A multitude of activities are planned for the Armada fair from August 15 to 21 – Macomb Daily

Concerts featuring musicians like Aaron Lewis and the Stateliners.

Monster trucks and a demolition derby.

Tractor and truck pulls.

Candy apples, popcorn and carnival.

Horses, roosters, bunnies and even a Lego display and candy race.

People aren’t kidding when they say there’s something for everyone at the Armada Fair which runs August 15-21.

“We’ll be there,” said Cathy Johnson of Paris, Michigan and co-owner of Super Kicker Rodeo. “We have a show tonight in Harrison and tomorrow night we are in Mt. Pleasant for the Isabella County Fair.”

By “we” she means her family, including her husband and rodeo announcer Joe Johnson, their two sons and a team of men and women dedicated to their sport and determined to put on a good show.

“They were wonderful,” said Mary Straubel, who is the Armada Fair office manager and remembers how impressed she and the other members of the organizing committee were when they saw the Super Kicker Rodeo for the first time. “We went to a fair convention and these guys were there. “We knew it would be a good family draw.”

They were right.

” It was wonderful. We couldn’t ask for a better show,” Straubel said of the rodeo event that gives local cowboys and cowgirls a chance to participate in a horse sport that has been around since the 1800s.

Some say it started in Colorado.

Two groups of cowboys from neighboring ranches met to settle a dispute over who was better at performing daily cowboy chores, including breaking wild horses – which are used for ranch work like herding cattle or hunt an ox. In some parts of the country, local cowboys would invite friends or even members of a local native tribe to join in competitions that evolved into rodeo events like saddle bronc and bull riding, steer wrestling and barrel racing.

“I was raised in the rodeo industry,” said Cathy, who started out as a little buckeroo working for her father, who founded the rodeo business that she and Joe run with their sons, who are now adults and have their own little buckaroos. “We walked away from dad and have been leading him ever since.”

She was also a barrel racer.

The barrel race is just that – a race against time in a cloverleaf pattern around three barrels set up in the arena.

“The goal for the rider is to have their horse run around the barrels without knocking them over,” said Liz Brockert of Armada and of the women competing in the event. “I remember my first barrel race. I was maybe 10 or 11 and I was on an old baseball horse,” she said, referring to the nickname given to a horse that was fun to ride but usually not very competitive. “We had her forever,” added Brockert, who also participated in the stringing team. “She was older and nobody expected anything but we won first place. It fired me up and I’ve been racing barrels ever since.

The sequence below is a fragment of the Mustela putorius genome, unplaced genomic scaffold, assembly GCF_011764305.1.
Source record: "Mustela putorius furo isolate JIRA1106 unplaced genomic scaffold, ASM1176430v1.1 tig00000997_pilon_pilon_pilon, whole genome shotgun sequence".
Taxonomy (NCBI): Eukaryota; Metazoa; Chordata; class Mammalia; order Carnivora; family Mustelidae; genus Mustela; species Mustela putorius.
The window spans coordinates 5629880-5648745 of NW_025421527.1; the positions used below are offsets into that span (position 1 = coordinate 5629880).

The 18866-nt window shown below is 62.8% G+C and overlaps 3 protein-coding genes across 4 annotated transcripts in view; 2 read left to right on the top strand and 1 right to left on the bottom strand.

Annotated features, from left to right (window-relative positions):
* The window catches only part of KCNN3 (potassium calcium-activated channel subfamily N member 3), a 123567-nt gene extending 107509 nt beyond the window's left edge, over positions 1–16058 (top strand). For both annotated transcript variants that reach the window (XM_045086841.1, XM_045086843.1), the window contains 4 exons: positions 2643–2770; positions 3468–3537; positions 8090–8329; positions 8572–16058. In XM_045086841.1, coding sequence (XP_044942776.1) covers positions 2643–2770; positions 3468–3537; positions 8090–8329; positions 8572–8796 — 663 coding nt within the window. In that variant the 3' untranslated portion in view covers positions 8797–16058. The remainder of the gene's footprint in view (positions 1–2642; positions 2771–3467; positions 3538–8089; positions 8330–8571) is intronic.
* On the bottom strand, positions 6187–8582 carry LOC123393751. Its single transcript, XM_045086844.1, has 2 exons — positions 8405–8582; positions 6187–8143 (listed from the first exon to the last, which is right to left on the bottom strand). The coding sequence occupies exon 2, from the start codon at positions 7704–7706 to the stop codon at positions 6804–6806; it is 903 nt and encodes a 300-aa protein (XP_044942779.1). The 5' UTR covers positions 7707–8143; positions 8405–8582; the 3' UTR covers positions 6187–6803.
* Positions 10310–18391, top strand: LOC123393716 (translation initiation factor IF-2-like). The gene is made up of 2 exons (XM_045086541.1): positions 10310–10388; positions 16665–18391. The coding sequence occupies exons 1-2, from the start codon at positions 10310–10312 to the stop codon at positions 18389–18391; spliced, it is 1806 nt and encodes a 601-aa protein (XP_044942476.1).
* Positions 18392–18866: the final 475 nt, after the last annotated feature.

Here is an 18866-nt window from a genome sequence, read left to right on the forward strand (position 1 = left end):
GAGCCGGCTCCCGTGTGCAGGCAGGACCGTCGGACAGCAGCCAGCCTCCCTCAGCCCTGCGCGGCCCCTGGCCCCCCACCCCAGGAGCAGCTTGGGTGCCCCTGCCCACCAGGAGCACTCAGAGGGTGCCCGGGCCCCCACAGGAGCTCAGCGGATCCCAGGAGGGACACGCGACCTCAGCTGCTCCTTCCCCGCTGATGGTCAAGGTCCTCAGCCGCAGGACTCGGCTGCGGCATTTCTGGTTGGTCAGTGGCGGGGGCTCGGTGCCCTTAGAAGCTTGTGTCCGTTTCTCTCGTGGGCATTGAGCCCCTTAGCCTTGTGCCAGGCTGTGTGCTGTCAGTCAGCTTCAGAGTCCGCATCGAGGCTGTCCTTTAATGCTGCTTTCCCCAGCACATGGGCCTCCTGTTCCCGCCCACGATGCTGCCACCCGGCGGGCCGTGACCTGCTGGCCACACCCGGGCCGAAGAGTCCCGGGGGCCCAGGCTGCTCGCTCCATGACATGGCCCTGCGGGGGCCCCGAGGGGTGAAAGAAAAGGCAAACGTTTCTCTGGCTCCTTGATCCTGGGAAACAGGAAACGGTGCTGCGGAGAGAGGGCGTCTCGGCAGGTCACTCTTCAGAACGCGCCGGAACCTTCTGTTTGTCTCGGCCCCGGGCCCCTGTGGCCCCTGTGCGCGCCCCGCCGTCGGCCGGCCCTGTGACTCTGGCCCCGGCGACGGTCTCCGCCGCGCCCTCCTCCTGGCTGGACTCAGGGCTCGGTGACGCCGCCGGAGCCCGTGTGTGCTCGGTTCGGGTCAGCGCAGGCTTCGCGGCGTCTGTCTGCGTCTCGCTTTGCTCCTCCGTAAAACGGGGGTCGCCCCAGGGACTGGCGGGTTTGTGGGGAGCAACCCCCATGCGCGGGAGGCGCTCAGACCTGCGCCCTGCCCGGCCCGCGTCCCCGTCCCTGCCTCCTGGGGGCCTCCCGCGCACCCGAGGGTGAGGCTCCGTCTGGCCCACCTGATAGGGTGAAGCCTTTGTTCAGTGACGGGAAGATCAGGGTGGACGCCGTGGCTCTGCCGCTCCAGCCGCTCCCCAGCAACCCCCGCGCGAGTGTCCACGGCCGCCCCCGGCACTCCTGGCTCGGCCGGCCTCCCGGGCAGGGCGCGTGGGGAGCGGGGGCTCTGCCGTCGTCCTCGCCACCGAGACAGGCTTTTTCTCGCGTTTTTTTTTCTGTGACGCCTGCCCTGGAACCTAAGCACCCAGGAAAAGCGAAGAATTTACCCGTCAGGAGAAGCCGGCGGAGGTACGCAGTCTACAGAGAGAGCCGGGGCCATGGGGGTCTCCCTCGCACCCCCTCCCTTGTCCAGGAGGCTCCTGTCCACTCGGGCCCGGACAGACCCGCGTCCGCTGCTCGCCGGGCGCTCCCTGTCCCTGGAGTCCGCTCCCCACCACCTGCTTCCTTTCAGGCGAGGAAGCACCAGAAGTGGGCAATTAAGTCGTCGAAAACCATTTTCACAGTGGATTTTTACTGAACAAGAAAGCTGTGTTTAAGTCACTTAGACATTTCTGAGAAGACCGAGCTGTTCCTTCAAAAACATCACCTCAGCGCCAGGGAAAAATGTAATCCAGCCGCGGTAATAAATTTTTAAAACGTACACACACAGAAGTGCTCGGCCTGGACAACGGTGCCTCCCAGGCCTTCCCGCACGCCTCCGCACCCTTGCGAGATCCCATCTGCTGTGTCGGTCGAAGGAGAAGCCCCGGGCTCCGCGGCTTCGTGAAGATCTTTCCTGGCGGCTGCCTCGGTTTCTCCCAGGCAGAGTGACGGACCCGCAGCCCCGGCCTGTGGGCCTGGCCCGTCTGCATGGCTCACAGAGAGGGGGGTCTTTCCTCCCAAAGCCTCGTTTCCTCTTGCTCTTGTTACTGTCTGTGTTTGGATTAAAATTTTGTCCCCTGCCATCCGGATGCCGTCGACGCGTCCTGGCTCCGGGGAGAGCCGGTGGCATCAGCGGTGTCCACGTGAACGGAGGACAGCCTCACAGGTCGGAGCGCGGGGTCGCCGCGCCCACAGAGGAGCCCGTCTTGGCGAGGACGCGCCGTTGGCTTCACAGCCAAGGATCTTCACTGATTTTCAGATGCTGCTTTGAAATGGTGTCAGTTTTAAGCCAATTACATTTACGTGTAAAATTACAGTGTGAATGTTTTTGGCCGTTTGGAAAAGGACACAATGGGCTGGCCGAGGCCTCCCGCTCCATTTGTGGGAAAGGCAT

Brockert insists it’s also an exciting event to watch, due to the horse’s speed and the rider’s ability to keep it under control and on track.

Cathay agreed.

“I used to handle barrels,” she said, noting it was a natural progression on a ranch.

Besides the action, there are the cowgirls themselves, who are motivated by the cheers they hear in the stands from parents, siblings and neighbors. They are local girls who grew up on nearby farms and ranches, just as many cowboys are local ranchers who want to show off their skills or have decided to make a career out of it.

Cathy and Joe Johnston, owners of Super Kicker Rodeo Production, a company that organizes rodeos across the state. Photo courtesy of the Johnstons

As for running the Super Kicker Rodeo?

“I never thought that in a million years I would be doing this,” she said.

However, once she and Joe got involved in the rodeo because of their son’s interest, their involvement only grew. Joe started making the announcement and Cathy got involved in judging.

“It just took on a life of its own,” she said, noting that once she heard Joe speak to the crowd about rodeo, America, and his faith in God and his country, she also knew in her heart that this was what they were supposed to do. do.

“It’s like a mission,” she says. “My goal is for a family to come see the show and be entertained for two hours.”


What also makes this year’s fair special is the fact that it has been a gathering of cowboys, cowgirls, friends, family and neighbors since 1872.

In honor of the 150-year milestone and to celebrate the Armada Fair, organizers have scheduled a parade at 1:30 p.m. on Sunday, August 14.

Monday marks the start of the fair with the doors opening at 8am

Fair attendees will find a variety of morning activities, including 4-H events and competitions among local youth.

At noon, the refreshment tent opens and offers visitors a variety of food, including dinners, snacks, and all the goodies you could imagine at a fair.

The carnival opens at 4 p.m.

Daily passes cost $30, but tickets can also be purchased for individual rides.

The fair’s opening night will feature music from Aaron Lewis and the Stateliners. The concert starts at 8:30 p.m. but the stands will be open from 7 p.m. Access to the stands is free with paid entry to the fair.

The cost of admission is $10 plus $5 for parking. Children 10-12 are $5. Children under 9 are free.

The Armada Fairgrounds is located at 74280 Fair St., Armada.

For more information and a calendar of events, visit armadafair.org

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